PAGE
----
FAO GIEWS Country Brief on Ethiopia (25-April-2016)
Reference Date: 25-April-2016
FOOD SECURITY SNAPSHOT
Planting of 2016 secondary “belg” crops still underway in most highland areas
Planting of 2016 “belg” season crops is still underway in main “belg”‑producing areas. After some good early rains at the end of February, the March‑May “belg” rains have been generally erratic in March, delaying planting activities in most cropping areas. Precipitations improved significantly in April, but pockets of moisture deficits still persist in some areas of southern SNNPR and Oromia regions as well as in some parts of eastern Amhara Region (in particular in North Wollo, South Wollo and North Shewa woredas). According to the latest forecast of the National Meteorological Agency, “belg” rains are expected to be favourable for the remainder of the season, improving yields and pasture conditions. According to the Ministry of Agriculture and Natural Resources, about 2.2 million hectares of land are expected to be cultivated during the 2016 “belg” season
In central and southern woredas of Afar Region as well as in northern Somali Region, unfavourable “sugum” rains during the month of March had a significant negative impact on pasture conditions.
Wheat imports continue to increase
In response to the drought-induced food shortages, the Government has significantly increased commercial imports of wheat since the end of last year. After having imported about 1.3 million tonnes in 2015, wheat imports for the 2016 (January‑December) marketing year are forecast at a high 1.5 million tonnes. This figure compares with an average of less than 600 000 tonnes of wheat that were commercially imported before the current crisis induced by El Niño and are even well above the quantity of about 750 000 tonnes of wheat imported in 2011 during the latest drought in the Horn of Africa.
Cereal prices remained firm in recent months
Prices of maize remained firm since October 2015 both in the capital, Addis Ababa, and in Bahirdar market, located in a key‑growing area, despite the commercialization of the 2015 “meher” crops. By contrast, in Diredawa market, located in one of the drought‑affected “belg” dependent areas, maize prices increased by 16 percent between December 2015 and February 2016. Prices of maize in March 2016 in Addis Ababa and in Bahirdar markets were 4 and 8 percent, respectively, higher than in March 2015, while in Diredawa, despite the recent increases, they were still at the same levels of 12 months earlier, as the large carryover stocks from the above‑average 2014 cereal production partly offset the upward pressure on prices of the reduced 2015 output.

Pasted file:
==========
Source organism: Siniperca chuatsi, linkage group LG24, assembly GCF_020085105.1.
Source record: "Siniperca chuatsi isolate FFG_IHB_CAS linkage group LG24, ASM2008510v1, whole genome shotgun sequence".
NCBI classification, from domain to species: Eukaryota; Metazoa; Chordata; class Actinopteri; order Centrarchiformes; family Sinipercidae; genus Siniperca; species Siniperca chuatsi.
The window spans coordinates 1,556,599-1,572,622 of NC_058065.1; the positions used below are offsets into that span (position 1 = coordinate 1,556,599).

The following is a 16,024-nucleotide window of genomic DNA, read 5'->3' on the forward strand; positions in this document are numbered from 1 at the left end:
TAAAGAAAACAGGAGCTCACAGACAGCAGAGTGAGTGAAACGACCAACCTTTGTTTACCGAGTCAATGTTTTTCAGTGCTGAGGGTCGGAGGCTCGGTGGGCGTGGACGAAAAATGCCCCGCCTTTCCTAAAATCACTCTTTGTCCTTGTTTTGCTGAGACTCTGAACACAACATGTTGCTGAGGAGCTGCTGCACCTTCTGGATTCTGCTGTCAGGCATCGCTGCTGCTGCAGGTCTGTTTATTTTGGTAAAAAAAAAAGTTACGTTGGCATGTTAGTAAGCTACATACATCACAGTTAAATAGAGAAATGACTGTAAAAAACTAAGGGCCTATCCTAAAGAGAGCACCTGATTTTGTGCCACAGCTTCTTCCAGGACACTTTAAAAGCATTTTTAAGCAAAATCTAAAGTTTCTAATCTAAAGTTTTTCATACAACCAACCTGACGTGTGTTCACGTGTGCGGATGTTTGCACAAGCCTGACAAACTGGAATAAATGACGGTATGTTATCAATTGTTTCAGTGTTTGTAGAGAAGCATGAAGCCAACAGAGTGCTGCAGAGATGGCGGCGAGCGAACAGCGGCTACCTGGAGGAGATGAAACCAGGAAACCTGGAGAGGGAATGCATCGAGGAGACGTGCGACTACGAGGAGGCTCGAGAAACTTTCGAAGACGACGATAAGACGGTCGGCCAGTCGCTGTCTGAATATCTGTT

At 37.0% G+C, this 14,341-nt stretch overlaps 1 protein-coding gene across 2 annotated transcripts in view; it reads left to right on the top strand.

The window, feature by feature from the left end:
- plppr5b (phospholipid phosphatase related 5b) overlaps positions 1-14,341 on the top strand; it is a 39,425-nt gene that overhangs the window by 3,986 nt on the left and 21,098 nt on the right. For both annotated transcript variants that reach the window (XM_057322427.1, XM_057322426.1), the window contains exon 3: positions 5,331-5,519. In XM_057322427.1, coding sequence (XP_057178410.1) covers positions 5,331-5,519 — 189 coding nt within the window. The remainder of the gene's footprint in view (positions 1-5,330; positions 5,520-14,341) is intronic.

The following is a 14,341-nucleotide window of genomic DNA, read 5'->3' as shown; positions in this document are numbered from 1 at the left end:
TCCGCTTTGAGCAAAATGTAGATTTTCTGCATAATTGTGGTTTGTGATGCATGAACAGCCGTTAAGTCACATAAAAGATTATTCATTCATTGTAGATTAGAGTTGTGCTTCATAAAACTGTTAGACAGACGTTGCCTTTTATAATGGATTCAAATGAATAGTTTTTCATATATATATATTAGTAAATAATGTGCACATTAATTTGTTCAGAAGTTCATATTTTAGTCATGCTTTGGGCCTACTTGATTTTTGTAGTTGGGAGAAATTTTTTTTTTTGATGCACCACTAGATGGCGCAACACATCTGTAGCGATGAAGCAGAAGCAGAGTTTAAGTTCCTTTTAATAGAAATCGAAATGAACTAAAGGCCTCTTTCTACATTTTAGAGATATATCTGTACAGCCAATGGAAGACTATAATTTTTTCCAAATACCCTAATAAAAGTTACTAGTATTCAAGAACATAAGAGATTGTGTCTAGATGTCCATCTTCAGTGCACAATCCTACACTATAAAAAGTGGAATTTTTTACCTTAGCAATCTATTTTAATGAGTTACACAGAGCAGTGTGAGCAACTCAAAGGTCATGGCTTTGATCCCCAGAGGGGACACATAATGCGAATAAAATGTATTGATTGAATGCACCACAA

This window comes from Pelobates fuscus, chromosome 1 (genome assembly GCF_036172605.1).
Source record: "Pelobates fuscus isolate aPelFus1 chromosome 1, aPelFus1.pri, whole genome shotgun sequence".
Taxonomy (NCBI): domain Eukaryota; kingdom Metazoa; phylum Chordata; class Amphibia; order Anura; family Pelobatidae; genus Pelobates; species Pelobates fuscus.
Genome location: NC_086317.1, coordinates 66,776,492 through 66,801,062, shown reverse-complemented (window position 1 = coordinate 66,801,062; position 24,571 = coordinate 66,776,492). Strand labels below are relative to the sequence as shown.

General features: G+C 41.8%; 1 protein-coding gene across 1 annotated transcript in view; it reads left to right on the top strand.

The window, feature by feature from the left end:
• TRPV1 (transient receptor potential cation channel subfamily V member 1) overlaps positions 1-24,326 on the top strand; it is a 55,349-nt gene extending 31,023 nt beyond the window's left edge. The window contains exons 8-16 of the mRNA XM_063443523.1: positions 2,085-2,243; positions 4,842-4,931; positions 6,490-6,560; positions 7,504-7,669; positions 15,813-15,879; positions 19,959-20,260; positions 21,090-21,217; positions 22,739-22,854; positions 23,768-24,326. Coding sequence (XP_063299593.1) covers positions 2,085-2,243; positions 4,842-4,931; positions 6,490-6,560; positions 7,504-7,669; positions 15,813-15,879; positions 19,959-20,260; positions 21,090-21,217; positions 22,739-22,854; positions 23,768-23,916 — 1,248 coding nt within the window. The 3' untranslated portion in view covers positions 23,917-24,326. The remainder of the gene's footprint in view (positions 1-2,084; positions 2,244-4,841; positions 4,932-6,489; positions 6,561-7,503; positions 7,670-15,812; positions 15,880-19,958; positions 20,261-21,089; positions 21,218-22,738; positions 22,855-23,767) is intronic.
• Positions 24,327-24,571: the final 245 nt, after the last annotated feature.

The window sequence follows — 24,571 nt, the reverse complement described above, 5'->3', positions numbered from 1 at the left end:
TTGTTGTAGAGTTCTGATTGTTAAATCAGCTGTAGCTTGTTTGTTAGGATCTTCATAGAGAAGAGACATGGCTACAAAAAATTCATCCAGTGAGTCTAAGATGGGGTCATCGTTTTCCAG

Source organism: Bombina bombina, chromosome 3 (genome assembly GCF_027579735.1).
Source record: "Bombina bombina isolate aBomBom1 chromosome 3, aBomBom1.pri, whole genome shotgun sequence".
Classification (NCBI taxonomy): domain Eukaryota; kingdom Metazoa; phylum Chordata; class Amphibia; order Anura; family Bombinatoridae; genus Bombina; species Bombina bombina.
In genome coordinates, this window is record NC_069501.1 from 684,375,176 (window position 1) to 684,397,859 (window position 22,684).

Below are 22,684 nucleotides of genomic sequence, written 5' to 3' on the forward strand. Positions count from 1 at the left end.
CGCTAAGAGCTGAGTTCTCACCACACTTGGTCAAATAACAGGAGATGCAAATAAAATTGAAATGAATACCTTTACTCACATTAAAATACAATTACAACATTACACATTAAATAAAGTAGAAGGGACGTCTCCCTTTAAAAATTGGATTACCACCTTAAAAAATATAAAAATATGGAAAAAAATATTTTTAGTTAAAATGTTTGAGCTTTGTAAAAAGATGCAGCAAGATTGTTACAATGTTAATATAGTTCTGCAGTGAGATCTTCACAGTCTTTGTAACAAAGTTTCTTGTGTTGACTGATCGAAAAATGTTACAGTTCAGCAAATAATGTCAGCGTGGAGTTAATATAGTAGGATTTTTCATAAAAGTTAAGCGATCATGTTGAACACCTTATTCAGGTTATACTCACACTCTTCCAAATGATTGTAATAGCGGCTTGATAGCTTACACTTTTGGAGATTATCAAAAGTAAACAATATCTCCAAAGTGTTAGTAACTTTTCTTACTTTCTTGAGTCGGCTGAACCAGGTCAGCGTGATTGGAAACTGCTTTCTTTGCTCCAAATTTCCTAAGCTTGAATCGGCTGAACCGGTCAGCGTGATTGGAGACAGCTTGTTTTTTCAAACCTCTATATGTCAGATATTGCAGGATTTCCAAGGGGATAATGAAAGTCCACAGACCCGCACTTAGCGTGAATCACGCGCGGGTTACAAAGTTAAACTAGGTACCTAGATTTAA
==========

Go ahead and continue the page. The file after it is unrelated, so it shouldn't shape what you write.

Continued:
Prices of livestock products are generally at high levels. In March 2016, the year‑on‑year rate of inflation was 11 percent for meat and 19 percent for milk, cheese and eggs. Countrywide, the year‑on‑year food inflation rate in March was 7.3 percent, similar to the general inflation rate of 7.5 percent. At regional level, the highest rates of food inflation were recorded in the drought‑affected regions of Afar (12.7 percent) and Tigray (14.5 percent).
Alarming food insecurity levels in most northeastern regions
As a result of the impact of drought on last year’s “belg” and “meher” crop production as well as on grazing resources in northern areas of the country, food security conditions have sharply deteriorated since mid‑2015, with the estimated number of food insecure people increasing from 4.5 million in August to 8.2 million by end‑October and to 10.2 million in December. Most food insecure people are concentrated in eastern areas of Oromia, Amhara and Tigray regions as well as in Afar and northern Somali regions. At the beginning of April, a revision of the Priority Hotspot woreda classification has been issued by the Government, increasing the number of priority 1 woredas from 186 at the end of last year to a new total of 219.
Household seed reserves are severely depleted and alarming seed shortages are reported. According to the latest official estimates, about 1.7 million households do not have enough seeds to plant crops in the coming “meher” season. This is about four times the figure reported in the Humanitarian Requirements Document in December 2015.
Currently, Ethiopia is the largest refugee‑hosting country in Africa, with about 735 000 refugees and asylum seekers, mainly from South Sudan, Somalia, Eritrea and the Sudan. Financial constraints have seriously limited the level of humanitarian assistance so far and the environmental degradation in camps, the fragile eco‑system and the scarcity of resources have led to tensions between host communities and refugees in some locations.